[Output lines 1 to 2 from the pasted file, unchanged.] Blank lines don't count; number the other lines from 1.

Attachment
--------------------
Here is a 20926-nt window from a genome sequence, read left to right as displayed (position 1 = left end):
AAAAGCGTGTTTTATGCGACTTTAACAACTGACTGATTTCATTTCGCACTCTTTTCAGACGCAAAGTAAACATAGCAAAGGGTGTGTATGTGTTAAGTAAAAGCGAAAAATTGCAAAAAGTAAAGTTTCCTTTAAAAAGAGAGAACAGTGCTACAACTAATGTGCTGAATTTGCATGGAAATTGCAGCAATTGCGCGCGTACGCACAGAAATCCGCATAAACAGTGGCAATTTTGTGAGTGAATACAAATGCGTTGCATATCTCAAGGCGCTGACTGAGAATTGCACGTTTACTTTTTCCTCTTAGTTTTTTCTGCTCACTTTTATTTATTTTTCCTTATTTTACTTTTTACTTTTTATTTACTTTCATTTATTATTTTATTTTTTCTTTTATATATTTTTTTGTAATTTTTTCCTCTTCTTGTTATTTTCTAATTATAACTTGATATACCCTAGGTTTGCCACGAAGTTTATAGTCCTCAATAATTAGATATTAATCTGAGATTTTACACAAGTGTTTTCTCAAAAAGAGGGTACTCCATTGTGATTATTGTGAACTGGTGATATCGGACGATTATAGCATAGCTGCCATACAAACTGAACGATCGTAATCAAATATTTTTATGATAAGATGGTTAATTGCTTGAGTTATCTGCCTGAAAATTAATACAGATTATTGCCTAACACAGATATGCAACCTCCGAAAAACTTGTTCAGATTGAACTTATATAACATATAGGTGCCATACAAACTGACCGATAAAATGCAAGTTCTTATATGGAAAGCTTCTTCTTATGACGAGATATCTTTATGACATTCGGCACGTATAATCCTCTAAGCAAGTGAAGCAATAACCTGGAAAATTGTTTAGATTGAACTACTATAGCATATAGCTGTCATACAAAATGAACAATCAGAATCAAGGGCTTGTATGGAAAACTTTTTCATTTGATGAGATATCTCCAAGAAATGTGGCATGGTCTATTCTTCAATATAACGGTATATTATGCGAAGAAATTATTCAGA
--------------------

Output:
Here is a 20926-nt window from a genome sequence, read left to right as displayed (position 1 = left end):
AAAAGCGTGTTTTATGCGACTTTAACAACTGACTGATTTCATTTCGCACTCTTTTCAGACGCAAAGTAAACATAGCAAAGGGTGTGTATGTGTTAAGTAAAAGCGAAAAATTGCAAAAAGTAAAGTTTCCTTTAAAAAGAGAGAACAGTGCTACAACTAATGTGCTGAATTTGCATGGAAATTGCAGCAATTGCGCGCGTACGCACAGAAATCCGCATAAACAGTGGCAATTTTGTGAGTGAATACAAATGCGTTGCATATCTCAAGGCGCTGACTGAGAATTGCACGTTTACTTTTTCCTCTTAGTTTTTTCTGCTCACTTTTATTTATTTTTCCTTATTTTACTTTTTACTTTTTATTTACTTTCATTTATTATTTTATTTTTTCTTTTATATATTTTTTTGTAATTTTTTCCTCTTCTTGTTATTTTCTAATTATAACTTGATATACCCTAGGTTTGCCACGAAGTTTATAGTCCTCAATAATTAGATATTAATCTGAGATTTTACACAAGTGTTTTCTCAAAAAGAGGGTACTCCATTGTGATTATTGTGAACTGGTGATATCGGACGATTATAGCATAGCTGCCATACAAACTGAACGATCGTAATCAAATATTTTTATGATAAGATGGTTAATTGCTTGAGTTATCTGCCTGAAAATTAATACAGATTATTGCCTAACACAGATATGCAACCTCCGAAAAACTTGTTCAGATTGAACTTATATAACATATAGGTGCCATACAAACTGACCGATAAAATGCAAGTTCTTATATGGAAAGCTTCTTCTTATGACGAGATATCTTTATGACATTCGGCACGTATAATCCTCTAAGCAAGTGAAGCAATAACCTGGAAAATTGTTTAGATTGAACTACTATAGCATATAGCTGTCATACAAAATGAACAATCAGAATCAAGGGCTTGTATGGAAAACTTTTTCATTTGATGAGATATCTCCAAGAAATGTGGCATGGTCTATTCTTCAATATAACGGTATATTATGCGAAGAAATTATTCAGA